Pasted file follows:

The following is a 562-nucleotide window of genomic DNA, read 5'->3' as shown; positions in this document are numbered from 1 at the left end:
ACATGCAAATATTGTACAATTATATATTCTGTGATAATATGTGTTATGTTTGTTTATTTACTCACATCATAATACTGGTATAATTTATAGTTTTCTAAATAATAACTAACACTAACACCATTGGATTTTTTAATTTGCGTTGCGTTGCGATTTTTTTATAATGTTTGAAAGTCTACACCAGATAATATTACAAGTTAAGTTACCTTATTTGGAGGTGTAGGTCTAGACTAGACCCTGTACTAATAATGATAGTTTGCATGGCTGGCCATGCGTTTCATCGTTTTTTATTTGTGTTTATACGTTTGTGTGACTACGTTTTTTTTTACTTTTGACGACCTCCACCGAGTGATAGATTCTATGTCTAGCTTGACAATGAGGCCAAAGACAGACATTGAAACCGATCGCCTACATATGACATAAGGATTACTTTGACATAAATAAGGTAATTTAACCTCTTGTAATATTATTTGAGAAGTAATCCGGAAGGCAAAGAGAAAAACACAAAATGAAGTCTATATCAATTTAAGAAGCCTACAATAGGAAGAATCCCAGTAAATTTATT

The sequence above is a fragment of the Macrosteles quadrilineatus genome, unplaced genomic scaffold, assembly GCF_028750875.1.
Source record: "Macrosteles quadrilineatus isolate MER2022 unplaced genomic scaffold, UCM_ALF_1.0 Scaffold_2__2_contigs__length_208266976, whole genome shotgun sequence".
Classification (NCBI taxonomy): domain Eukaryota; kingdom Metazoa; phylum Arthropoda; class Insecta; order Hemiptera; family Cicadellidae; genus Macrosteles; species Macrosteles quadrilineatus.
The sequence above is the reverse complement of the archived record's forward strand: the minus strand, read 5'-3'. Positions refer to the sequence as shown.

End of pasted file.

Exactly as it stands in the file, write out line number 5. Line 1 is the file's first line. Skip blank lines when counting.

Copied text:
Classification (NCBI taxonomy): domain Eukaryota; kingdom Metazoa; phylum Arthropoda; class Insecta; order Hemiptera; family Cicadellidae; genus Macrosteles; species Macrosteles quadrilineatus.